Be Busy, not Overwhelmed.

It is said that pieces of our lives are like fridge magnets. Each one is always present on the door, but they get shifted around-often. After time away at a conference, one might shift her off-day as to assure time to reconnect with her family. We’ve all been there. Juggling our priorities of family, church-work, self-care, and some semblance of a social life can be a chaotic act.  Here are my top 5 for keepin’ one’s serve alive while staying sane.

  1. Be in the Word & Pray

No blog can instruct another in creating his days; for that is between him and God. With that said, prayerfully eliminate obligations that are not bringing you closer to the spouse, parent, friend, and minister you wish to be. If the dance you do with spiritual disciplines is a little out of step, seek out an accountability partner to assist you in finding the beat again.

  1.  Know & Love Yourself Well

This is not news to you, but there is not a single parishioner who feels it is her divine vocation to maintain your emotional health.  Wouldn’t it be great if there was a committee of beloved church members whose sole purpose was to manage this?  (Sign me up!) Don’t get me wrong, they love you and your ministerial leadership, but taking care of you is up.To.You. Nurture your soul, so God can create soul-nurturing moments through you.

Love yourself well! Now, we’re not just talking about resting, working, and playing well (although these are of mighty importance); but love yourself well by honoring how God wired you. Due to our unique personalities, we all aim to fill our days with a variety of values. We all see the world through different lenses. To set ourselves up for success, we must honor how God made us and then organize our days accordingly; and by doing so, greatly decrease our stress levels. There are many great resources for this, and one that has recently enhanced our staff’s life is the Servant By Design assessment. Check it out, because burnout does not occur when one gets too busy, it occurs from living a life that was not meant for him. Live fully! Live fruitfully! Live true to your wiring!

  1. Tame Your Brain

As one who gets a rush by checking things off a list and detests doing laundry, I have begun watching Ted talks while folding. I came across Mel Robbin’s 5 Second Rule, and it has truly improved my serve at home and at work. Neurological evidence points out that the brain prefers to operate on autopilot. One way to prevent this (and to achieve one’s creative potential) is to follow the “language of the soul” (ignore the fickle feelings of self-doubt) and act within the first five seconds after a goal hits one’s mind. This act can be as small as telling a coworker, or making a note in your calendar to research it later. So many life-giving ideas are not acted on due to one’s brain getting in the way. Why does this matter for maintaining sanity in the midst of busyness? This simple tool in taming your brain diminishes one’s anxiety and is that not the secret of being busy, but not overwhelmed?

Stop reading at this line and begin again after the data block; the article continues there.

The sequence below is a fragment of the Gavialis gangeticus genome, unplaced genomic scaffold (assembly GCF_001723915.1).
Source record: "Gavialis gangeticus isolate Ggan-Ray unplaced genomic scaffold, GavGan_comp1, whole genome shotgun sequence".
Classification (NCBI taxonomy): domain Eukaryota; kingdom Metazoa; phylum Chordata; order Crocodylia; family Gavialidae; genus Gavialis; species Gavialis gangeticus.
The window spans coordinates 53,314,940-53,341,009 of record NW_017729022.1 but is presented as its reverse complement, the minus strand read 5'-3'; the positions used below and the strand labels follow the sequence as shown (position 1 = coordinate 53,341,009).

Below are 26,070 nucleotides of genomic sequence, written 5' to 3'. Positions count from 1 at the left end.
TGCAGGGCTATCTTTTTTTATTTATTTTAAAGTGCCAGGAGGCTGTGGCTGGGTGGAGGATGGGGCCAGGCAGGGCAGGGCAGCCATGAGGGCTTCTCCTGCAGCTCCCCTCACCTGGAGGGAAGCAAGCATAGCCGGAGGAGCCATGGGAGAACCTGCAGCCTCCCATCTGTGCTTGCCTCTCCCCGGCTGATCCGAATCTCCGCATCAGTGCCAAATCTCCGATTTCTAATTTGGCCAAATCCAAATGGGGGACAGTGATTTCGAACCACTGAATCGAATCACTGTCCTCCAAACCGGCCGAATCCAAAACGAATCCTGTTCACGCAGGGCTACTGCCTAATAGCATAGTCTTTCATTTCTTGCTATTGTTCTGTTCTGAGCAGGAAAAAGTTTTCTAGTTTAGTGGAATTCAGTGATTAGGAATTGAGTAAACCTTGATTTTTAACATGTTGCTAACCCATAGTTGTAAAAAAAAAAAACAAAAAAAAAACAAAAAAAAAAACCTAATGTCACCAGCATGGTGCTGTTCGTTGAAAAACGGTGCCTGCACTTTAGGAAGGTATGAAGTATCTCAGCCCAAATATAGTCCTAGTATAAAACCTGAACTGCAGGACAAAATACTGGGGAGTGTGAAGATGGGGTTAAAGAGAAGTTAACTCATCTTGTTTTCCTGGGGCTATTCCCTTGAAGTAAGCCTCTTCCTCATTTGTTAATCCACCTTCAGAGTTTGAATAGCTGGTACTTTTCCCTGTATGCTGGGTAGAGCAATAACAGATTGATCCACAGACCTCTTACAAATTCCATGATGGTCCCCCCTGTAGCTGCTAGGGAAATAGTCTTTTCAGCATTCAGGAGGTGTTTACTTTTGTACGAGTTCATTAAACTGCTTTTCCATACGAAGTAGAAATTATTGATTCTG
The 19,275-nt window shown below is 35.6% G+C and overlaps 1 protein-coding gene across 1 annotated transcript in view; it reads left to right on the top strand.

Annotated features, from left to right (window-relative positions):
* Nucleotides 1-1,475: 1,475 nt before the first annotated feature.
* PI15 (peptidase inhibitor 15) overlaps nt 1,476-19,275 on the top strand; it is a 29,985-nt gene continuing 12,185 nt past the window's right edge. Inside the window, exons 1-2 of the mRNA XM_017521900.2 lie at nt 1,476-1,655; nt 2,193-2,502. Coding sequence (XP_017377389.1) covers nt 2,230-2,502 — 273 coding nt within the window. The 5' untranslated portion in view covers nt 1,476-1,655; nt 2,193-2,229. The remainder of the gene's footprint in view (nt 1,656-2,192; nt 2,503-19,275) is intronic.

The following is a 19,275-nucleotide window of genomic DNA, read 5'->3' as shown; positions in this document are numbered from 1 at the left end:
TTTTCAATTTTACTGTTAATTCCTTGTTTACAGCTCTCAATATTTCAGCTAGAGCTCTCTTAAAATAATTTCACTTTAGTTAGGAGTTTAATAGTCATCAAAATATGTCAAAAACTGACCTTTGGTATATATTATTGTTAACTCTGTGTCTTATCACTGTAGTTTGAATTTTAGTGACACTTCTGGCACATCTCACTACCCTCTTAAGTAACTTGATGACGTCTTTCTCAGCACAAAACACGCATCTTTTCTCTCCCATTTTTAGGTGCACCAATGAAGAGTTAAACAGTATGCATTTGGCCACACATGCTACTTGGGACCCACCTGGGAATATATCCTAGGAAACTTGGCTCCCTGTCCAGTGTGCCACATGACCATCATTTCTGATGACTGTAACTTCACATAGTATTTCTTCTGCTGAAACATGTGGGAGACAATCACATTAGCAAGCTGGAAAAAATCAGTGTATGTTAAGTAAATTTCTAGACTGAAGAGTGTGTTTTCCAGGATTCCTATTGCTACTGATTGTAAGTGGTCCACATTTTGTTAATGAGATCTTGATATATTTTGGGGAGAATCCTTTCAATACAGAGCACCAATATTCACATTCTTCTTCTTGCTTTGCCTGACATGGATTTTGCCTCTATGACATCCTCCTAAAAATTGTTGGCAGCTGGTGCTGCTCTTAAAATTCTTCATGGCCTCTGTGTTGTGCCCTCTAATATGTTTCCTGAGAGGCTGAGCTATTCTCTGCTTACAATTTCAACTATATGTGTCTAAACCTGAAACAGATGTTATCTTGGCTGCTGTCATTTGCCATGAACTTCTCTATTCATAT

While we are on matters of the brain, studies show that we are the happiest when we are fully (emotionally)  in the moment. Yet, we are not even present fifty-percent of our lives, according to Matt Killingsworth’s Ted Talk. One will thrive under the plethora of hats she wears once she becomes truly present in each moment. Some fantastic tips are given in this brief video as we aim to “let tomorrow worry about itself”.

  1. You Are Who Your Friends Are

It cannot be denied, one’s identity is shaped by those with whom he surrounds himself. Fill your calendar with interactions that fill you up. The more you fill your days with life-giving moments, the better you will handle the ones that are  life-draining.Be choosy, my friend, be choosy.  Intentionally build respectful, trusting working relationships where transparency is expected. Yes, this will take work.

On a similar note, let’s talk toxic personalities.  Establish clear (and unapologetic) boundaries with such persons. Lovingly inform them of when and how is the best way to communicate with you. Set clear margins with them on how long you have for each meeting. Pray before, after and during said meeting. Also, make your exit much easier by holding the meeting in a place outside of your office.  Regardless of the ease of the relationship, master the art of “Giving the Work Back”, as taught by the Kansas Leadership Center. Know yourself and the gifts of your team well enough that discerning the proper time to delegate comes easier and easier to you.

  1. Meet Your New Assistant, Technology.

While it occasionally gets a bad rep for making us all lazy, if used with purpose and in moderation technology can help you balance your many ecclesial tasks quite well. Try Rotunda for automatic volunteer scheduling and automatic reminders. Speaking of schedules, can I get an “Amen!” for Doodle?The Chrome Extension, Boomerang lets you schedule the time and date you would like an email to be sent (and resent, and resent if needed). It’s glorious!
Syncing calendars and sharing/accessing docs have never been easier than it is with Google; but of course, this is coming from an Android fan. It’s a breath of fresh air to simply speak into my phone, “Give me a reminder next Wednesday at 3:00 to pray for Joleen’s surgery.” or “Text Peter-worship planning tomorrow at 11?”. Streamline your lines of communication by downloading Google Voice. This automatically morphs your voicemails into text messages. Simplify your apps to solely those that are helpful and ditch the rest. The same with email-mark it is as spam and clear the clutter! I am sure the IOS and Windows worlds offer many helpful tools. Share ‘em below!